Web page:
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Malawi's Lake Chiuta Fisheries: Intelligent Burden Shedding that Favors Renewable Resources Stewardship

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Type: Conference Paper
Author: Thomson, James T.
Conference: Vincent Ostrom: The Quest to Understand Human Affairs
Location: Indiana University, Bloomington, IN
Conf. Date: May 31-June 3, 2006
Date: 2006
URI: https://hdl.handle.net/10535/5235
Sector: Fisheries
Region: Africa
Subject(s): fisheries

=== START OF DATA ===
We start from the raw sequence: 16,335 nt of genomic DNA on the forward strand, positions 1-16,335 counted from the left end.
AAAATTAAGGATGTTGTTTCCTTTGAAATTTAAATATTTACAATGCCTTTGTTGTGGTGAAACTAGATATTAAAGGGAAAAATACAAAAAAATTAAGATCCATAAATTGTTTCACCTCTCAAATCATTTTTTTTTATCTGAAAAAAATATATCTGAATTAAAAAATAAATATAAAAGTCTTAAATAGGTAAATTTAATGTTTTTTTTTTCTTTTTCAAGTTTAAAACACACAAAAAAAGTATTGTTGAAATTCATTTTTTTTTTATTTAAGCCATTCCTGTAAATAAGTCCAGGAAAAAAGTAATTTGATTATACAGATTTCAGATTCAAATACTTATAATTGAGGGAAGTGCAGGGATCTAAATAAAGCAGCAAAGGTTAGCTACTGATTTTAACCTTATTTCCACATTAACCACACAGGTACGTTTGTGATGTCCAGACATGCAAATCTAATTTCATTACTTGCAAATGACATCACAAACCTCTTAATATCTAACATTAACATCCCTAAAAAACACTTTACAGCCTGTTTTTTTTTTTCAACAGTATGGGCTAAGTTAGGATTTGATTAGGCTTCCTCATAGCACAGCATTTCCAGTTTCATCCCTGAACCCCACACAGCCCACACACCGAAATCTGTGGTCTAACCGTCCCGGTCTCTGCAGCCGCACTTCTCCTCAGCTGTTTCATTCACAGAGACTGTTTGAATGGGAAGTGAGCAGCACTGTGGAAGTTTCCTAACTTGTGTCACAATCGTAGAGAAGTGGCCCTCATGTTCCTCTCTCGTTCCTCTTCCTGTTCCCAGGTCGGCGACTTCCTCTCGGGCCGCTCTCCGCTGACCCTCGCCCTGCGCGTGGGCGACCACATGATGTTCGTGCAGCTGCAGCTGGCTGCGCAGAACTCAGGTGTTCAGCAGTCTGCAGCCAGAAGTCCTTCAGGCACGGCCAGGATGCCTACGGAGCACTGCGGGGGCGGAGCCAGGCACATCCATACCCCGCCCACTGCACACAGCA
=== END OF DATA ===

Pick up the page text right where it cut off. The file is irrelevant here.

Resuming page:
Abstract: "This paper on fisheries governance and management in Malawi's Rift Valley Lake Chiuta highlights three key points: (1) the utility of formal special district arrangements in supporting local-level initiatives to introduce order into the exploitation of a large-lake fishery and to ensure its sustainable use; (2) the power of a very simple recordkeeping system of fisheries trouble cases in demonstrating the fundamental commitment to rule of law principles and practices among fishers who have never benefited from donor- or government-financed ROL technical assistance; and (3) the striking advantages that both fishers and the Government of Malawi derive from intelligent burden shedding in this fisheries case. "The paper begins with a description of the technical, community and government factors that gave rise to special district management of the Lake Chiuta fisheries. It then describes how rules governing access to and harvesting of the Chiuta fishery were elaborated, monitored and enforced. It demonstrates once again that committed users can in fact under particular circumstances not just formulate rules governing access and use of renewable natural resources but also shoulder the burdens of monitoring compliance with those rules, enforce them in cases of infraction, and take measures to resolve the inevitable disputes that arise in some trouble cases. The success of this experiment, identified and astutely supported by the Government of Malawi, points the way to significant savings in public expenditures and arguably, much more promising outcomes in governance and management of renewable resources. "This case is extracted from a broader study of formal and non-formal special districts found in four widely-separated countries in Africa."

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